What softwares do you use – daily?
What apps can you not do without – daily?
I’m sure some apps come to mind that you WISH you could do without, but need, despite their “features” and intuitive interface. But wait…
What about the apps you are happy to use? Do some come to mind? Some you enjoy using? This post is about one of those…Sketchbook.
Autodesk nailed this one.
Kudos to the geeks at Autodesk for this one. I tip my hat to you folks there.
Sketchbook – this is definitely one of my keepers.
Need to sketch and doodle with a client? It does that.
Need to draw over a Google Earth image? It does that.
Need to sketch over a photo you just took? Explain a detail to a contractor? Compare information in a series of overlaid images? Combine images? Create a graphic image?
Yes, yes, yes, and YES!
This one does that, too.
Sketchbook is one of my go-to apps I have referenced before and use every day. With a little time upfront to understand the basics and capabilities, it proves to be a fluid, intuitive, and incredibly flexible app.
You can find tutorials – there are probably thousands of great tutorials on techniques, applications, and videos of people doing incredibly realistic, stylized, and generally great looking illustrations and images.
While this is all well and good, I seldom work in this app ALONE (almost all of the blog images I use are altered or otherwise created for these posts in Sketchbook). Generally speaking, most of my experience in this app is with an “audience” – with collaborators, in meetings, with clients – and sometimes tethered to a big screen in a conference room. I am able to take their site, their plan, images of their space, and converse with them about THEIR project – right then and there.
When this happens, we find clients take ownership in the project, have buy-in, and understand how and why things are the way they are. What could be better?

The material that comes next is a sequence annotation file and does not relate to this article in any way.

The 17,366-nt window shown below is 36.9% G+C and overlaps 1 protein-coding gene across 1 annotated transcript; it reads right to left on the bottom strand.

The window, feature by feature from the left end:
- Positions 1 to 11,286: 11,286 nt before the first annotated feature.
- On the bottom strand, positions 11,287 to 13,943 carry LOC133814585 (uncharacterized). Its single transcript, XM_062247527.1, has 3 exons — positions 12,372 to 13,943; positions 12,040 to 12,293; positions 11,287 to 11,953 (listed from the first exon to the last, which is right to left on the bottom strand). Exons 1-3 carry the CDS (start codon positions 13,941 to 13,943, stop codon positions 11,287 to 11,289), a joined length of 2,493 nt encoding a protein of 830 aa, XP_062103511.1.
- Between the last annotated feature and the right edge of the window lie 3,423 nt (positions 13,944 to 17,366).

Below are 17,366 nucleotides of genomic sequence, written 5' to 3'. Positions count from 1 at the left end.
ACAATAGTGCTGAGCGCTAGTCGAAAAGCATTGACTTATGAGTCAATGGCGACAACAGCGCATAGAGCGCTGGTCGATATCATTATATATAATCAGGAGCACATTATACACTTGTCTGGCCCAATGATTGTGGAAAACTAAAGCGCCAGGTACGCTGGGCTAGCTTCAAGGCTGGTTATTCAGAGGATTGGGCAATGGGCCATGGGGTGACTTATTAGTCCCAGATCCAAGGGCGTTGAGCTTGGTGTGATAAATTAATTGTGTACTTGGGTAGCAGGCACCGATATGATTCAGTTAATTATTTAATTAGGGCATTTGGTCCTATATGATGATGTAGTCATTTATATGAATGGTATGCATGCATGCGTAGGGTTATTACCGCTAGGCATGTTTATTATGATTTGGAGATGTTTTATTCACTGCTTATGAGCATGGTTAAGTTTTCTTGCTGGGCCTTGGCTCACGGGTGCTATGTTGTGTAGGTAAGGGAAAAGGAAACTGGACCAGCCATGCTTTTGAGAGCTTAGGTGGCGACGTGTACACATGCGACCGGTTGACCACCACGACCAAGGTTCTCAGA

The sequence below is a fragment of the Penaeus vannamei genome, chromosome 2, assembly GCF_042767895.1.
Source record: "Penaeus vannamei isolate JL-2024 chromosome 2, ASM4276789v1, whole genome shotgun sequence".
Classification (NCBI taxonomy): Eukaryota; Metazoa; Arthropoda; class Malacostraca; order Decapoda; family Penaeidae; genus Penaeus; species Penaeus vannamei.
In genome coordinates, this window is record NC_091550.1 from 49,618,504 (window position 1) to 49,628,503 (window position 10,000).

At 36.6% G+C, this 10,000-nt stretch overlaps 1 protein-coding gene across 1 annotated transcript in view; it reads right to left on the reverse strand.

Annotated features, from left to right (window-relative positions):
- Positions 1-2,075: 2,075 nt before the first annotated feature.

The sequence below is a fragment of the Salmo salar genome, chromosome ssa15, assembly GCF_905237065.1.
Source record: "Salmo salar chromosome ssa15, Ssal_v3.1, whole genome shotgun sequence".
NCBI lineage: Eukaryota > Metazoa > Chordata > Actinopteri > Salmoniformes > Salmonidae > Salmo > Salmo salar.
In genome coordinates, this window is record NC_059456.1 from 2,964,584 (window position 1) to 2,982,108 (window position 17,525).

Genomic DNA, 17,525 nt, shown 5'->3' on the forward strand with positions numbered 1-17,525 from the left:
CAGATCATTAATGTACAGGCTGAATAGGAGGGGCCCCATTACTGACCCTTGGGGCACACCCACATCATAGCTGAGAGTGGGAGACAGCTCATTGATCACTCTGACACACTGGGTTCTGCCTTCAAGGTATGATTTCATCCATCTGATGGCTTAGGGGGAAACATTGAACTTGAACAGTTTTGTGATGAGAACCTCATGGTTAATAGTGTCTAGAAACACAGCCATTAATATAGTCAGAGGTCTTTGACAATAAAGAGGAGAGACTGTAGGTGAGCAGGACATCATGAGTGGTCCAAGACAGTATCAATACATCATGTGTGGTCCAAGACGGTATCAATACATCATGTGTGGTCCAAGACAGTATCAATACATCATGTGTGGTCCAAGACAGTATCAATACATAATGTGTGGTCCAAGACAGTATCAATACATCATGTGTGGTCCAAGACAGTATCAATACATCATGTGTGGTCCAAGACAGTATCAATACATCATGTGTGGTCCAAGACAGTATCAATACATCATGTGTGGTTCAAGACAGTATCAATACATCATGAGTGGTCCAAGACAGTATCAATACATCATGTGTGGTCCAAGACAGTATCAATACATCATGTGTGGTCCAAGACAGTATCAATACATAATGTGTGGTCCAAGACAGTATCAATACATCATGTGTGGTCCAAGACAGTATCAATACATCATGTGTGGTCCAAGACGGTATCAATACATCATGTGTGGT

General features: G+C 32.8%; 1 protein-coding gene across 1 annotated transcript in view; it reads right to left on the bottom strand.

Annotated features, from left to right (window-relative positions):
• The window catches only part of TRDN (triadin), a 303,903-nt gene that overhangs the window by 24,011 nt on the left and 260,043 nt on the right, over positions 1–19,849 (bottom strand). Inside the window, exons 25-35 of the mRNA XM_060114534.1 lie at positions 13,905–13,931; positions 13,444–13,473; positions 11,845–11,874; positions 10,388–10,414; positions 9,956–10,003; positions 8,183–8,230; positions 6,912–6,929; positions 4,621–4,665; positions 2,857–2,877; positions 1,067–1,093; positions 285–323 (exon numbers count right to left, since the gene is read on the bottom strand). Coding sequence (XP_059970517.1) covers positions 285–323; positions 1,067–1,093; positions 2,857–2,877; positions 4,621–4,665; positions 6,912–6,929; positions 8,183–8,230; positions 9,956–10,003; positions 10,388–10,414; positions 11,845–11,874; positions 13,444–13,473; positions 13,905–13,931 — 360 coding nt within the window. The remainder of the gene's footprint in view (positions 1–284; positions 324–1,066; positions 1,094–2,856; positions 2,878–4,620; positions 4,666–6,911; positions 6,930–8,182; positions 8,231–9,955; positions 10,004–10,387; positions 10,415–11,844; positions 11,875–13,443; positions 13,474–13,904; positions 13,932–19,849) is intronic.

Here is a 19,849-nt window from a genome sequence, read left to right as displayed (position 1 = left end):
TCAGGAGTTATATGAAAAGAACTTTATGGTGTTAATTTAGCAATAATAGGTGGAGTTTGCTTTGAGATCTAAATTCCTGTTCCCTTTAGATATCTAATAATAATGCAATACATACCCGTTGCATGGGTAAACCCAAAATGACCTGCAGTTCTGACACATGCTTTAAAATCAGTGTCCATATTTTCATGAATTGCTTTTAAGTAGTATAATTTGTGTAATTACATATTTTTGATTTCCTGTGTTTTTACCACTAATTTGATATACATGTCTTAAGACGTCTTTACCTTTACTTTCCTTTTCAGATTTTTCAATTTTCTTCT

I cannot encourage you enough to try this app. Plunk down the subscription price and go Pro – you get loads of brushes and abilities that you (understandably) do not get in the free version. Students: take the money you would otherwise waste on some emoji app and spend it on something seriously good. It’s reasonable and professional – you will not be disappointed. College/Architecture school professors: learn this – teach this – the offices of your graduates will be the better for it.
Couple of things I wish it did: collaborative drawing with more than one stylus at a time on a screen. How sweet would that be? Also: drawing to scale. So all you folks out there go ahead and tell me about TRACE. I hope to get to that one soon in a post. For now, Sketchbook.
I don’t have a YouTube tutorial because there are so many great ones out there already – go check them out – but I DO have a short video illustrating how it integrates with other apps on my iPad Pro – magic, I tell you.
This is but a sampling – I’m sure you are a quick study – see what you can do with it. Let me know.
Oh, and as Mr. Jobs used to say, one more thing. It can record your sketches, creating a video file of your sketchbook creation. If you are interested in that sort of thing, it’s great to work into a video presentation about your projects, making them truly conversational. See how that word keeps coming back?
Did I mention it also has a desktop version?
Yes, yes it does.
The mobile app and the desktop version are all licensed under your one account with Autodesk. What are you waiting for? The desktop app does even more than the mobile app (draw in perspective with straight vanishing lines!).
Let me know how you use the app’s features and how it affects your process, conversations, and design efforts. I predict you will find a place for this app in your inventory of software.
AND if you are in an office NOT using this app, be the first to do so. Set the bar – if they shoot your efforts down, we are always hiring…just saying.
Look it over. Enjoy.
Breath deep, design is in the air. (I recalled that from years ago – thanks, Dave).